How Google, Apple and other tech firms envision education

Wednesday, August 20, 2014

Of all of the areas where technology is poised to make the biggest difference in Americans’ everyday lives, education is one of the most widely discussed. Tech leaders, researchers, teachers, and school administrators all discuss the future of the classroom and what lessons will look like as technology becomes more accessible and more capable.

One of the most visible companies offering both tools and hardware tailored for educational uses is Google (NASDAQ:GOOG)(NASDAQ:GOOGL). In May, the company announced a new tool called Classroom, which integrates Google Docs, Drive, and Gmail to enable teachers to create, collect, and organize assignments, improve class communications, and organize files by student and assignment. The company announced this week that it was offering Classroom to anyone with a Google Apps for Education account, with updates like an “About” page for each course, and the ability for teachers to view and comment on students’ work before it’s turned in. Zach Yeskel, Google’s product manager for Classroom, wrote in May that Classroom is intended “ to give teachers more time to teach and students more time to learn.”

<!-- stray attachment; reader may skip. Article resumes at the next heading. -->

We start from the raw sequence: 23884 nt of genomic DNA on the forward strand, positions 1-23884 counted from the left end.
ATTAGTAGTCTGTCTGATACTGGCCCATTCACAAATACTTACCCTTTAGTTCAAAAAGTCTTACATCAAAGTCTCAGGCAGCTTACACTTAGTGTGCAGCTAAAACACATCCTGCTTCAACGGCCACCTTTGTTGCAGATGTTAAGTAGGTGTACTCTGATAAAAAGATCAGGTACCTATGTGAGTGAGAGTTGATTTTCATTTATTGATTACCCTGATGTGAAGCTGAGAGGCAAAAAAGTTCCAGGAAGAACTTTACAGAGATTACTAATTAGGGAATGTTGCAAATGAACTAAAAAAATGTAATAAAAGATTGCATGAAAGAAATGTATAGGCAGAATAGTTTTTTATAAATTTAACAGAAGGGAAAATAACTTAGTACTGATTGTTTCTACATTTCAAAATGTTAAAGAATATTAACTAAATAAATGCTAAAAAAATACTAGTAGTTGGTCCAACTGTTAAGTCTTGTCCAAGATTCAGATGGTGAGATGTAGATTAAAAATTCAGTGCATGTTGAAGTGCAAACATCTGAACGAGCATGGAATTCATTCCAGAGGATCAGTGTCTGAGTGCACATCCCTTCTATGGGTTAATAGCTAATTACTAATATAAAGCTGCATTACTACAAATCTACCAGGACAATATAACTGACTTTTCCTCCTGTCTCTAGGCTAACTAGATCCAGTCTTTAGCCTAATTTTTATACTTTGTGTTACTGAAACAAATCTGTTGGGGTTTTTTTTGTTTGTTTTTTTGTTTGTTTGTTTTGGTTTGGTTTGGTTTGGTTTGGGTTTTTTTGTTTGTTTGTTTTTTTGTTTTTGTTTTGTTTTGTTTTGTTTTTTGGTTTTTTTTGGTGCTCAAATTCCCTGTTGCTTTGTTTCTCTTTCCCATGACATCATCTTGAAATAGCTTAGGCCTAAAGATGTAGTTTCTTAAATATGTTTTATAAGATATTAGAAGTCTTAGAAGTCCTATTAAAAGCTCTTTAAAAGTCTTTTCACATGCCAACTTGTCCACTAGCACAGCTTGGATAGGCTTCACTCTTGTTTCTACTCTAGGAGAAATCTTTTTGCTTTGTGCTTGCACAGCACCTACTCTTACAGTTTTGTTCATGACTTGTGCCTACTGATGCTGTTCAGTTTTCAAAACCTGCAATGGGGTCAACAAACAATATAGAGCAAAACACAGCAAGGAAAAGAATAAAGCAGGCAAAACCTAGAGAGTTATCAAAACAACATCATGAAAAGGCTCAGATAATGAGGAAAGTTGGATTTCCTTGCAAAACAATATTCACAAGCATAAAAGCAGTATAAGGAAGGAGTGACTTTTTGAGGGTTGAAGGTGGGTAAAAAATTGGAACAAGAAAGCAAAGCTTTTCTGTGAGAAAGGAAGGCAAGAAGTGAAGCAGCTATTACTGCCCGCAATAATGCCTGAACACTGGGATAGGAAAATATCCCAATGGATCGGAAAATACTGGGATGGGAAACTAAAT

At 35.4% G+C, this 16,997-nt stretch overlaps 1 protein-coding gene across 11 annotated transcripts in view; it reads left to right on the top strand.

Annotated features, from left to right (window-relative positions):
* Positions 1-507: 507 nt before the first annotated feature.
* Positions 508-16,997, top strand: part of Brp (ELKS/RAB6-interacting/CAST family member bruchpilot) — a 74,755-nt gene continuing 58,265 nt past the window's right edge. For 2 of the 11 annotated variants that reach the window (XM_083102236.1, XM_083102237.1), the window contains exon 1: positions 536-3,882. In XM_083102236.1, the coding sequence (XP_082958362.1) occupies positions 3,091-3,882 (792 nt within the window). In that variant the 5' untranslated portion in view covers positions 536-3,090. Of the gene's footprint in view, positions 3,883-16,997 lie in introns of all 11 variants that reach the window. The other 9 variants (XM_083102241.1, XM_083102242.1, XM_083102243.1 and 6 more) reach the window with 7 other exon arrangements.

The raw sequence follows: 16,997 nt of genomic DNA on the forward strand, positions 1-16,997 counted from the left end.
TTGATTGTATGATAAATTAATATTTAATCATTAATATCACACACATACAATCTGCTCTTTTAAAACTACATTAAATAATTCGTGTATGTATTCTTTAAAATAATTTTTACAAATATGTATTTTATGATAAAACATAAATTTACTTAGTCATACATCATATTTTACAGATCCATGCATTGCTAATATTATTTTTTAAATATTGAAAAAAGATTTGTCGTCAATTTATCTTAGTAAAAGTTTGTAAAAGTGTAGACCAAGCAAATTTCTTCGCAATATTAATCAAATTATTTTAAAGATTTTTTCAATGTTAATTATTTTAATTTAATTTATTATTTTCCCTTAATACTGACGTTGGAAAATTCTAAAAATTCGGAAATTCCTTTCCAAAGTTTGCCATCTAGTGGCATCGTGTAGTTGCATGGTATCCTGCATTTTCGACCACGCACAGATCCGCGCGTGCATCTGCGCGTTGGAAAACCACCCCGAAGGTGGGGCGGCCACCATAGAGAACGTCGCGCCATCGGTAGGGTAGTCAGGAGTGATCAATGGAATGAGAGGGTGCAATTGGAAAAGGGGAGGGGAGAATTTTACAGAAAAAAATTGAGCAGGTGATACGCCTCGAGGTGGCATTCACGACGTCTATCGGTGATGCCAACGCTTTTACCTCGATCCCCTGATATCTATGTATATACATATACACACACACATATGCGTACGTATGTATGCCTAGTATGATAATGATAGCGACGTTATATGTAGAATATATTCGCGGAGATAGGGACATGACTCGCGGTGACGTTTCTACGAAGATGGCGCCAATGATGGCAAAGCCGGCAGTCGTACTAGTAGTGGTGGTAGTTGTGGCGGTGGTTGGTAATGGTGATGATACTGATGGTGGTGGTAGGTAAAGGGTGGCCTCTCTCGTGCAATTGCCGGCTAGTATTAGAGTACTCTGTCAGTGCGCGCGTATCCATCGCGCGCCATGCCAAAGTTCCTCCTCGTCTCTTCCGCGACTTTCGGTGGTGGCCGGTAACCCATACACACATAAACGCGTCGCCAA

Classroom is the latest in Google’s lineup of products targeted to the education market. Google Play for Education, the company’s platform for teachers and school administrators to buy and manage apps and content is available on tablets and on Chromebooks, Google’s small, affordable, web-only laptops that are growing increasingly popular in classrooms. In the second quarter of the year, Google sold 1 million Chromebooks to schools, and The Wall Street Journal reports that Chromebooks account for a fifth of U.S. school purchases of mobile computers. That’s due to how simple it is for students to complete activities with Google Apps for Education, a set of productivity tools like Gmail, Calendar, Drive, Docs, Sheets, Slides, Sites, Forms, Vault, Talk, and Hangouts.

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